Update at 3:45 p.m.
With wider lock down, manhunt reassurances, and school district comment.
A lockdown at Los Alamitos schools triggered by a report of a Long Beach burglary suspect in the area has ended, authorities said. And they assured a jittery public that the lockdown had nothing to do with widespread manhunt for Christopher Dorner, the triple-murder suspect.
The schools, including Los Alamitos High School, followed the emergency procedures after the Long Beach Police Department was alerted to a suspicious person and “possibly a burglary” in the 3400 block of Halbrite Avenue, according to Cynthia Arrona, department spokeswoman.
“I just wanted to confirm that we were out for an investigation, and the lock down has been cancelled,” Arrona said. “We were investigating as a courtesy.”
At about 9:35 a.m. this morning, a caller reported the incident to the police, Arrona said, and LBPD sent a message to people in Cypress to be aware of the suspicious person and “somehow Los Alamitos” High School got wind of it and went into lock down.
According to Arrona, going into lock down was the high school’s decision.
“It’s entirely up to the school and what they want to do and their own protocol,” Arrona said.
Arrona said she had no description of the person, and officers were still investigating to see if a crime had been committed.
Local parents tipped Patch off to the lockdown. At least two parents received text messages from their students alerting them of the lockdown.
Besides Los Al high, three other schools were on lockdown, according to the Los Alamitos Unified School District.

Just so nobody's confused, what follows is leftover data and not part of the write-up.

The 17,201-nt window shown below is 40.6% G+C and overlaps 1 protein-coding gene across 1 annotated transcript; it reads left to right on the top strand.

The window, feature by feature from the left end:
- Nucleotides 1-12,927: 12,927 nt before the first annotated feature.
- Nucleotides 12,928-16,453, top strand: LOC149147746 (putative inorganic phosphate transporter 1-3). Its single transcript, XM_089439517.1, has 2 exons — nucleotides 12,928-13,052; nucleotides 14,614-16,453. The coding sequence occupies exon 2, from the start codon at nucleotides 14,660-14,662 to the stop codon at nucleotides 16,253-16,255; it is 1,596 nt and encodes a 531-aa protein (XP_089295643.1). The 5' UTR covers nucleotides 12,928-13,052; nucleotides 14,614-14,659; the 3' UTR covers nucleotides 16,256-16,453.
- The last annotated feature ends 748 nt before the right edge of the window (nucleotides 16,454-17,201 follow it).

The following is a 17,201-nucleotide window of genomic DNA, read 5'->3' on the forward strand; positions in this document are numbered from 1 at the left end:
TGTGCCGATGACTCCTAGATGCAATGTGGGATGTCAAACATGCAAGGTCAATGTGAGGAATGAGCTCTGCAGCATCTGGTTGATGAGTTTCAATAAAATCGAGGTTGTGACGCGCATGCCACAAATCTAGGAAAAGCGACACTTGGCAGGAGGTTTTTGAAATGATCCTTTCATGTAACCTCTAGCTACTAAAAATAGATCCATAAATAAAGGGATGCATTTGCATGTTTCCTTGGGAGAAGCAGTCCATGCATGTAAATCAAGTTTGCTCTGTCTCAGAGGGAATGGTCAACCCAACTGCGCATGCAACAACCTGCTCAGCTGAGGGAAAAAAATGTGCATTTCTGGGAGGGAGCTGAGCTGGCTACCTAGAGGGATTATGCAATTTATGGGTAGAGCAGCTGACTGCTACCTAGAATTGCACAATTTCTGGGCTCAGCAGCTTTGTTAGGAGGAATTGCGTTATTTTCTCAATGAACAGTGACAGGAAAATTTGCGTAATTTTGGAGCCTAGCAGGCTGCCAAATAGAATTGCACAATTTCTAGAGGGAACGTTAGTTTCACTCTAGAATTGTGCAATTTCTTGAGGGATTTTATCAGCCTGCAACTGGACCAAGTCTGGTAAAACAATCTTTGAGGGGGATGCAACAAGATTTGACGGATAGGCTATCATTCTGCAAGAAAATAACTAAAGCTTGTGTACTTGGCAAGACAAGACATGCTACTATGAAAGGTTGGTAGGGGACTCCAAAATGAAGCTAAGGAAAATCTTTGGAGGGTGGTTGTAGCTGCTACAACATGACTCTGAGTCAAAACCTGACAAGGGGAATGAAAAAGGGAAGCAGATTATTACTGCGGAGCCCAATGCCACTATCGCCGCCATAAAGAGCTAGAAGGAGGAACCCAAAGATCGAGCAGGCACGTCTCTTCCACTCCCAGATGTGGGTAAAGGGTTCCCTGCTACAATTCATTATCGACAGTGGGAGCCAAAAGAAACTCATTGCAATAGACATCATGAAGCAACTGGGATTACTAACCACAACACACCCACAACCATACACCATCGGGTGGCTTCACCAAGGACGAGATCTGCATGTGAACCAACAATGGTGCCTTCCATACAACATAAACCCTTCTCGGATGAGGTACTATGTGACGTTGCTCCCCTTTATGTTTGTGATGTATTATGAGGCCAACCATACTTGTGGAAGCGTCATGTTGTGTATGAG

Though local authorities have been searching nearby La Palma for ex-Los Angeles Sheriff’s Deputy Christopher Dorner -- who allegedly killed at least three people -- the 10 a.m. lockdown was “just a cautionary measure” in response to a report of a suspicious person and possible burglary nearby, said Los Alamitos Unified School District Superintendent Sherry Kropp.
The lockdown began at about 10 a.m. and went on for less than a half hour, according to Kropp.
In the wake of the Sandy Hook mass shooting, Kropp said, the district has been “more cautious” but added that even if New Town Connecticut tragedy hadn’t happened, "to be safe" the school would still have locked down after receiving the suspicious person report from LBPD
“We would have done this no matter what,” Kropp said.
According to Kropp, during a lockdown, students stay in their classrooms with the doors locked. The staff can communicate with teachers through the public address system and through teacher phones and emails. Many teachers have computers in their classrooms.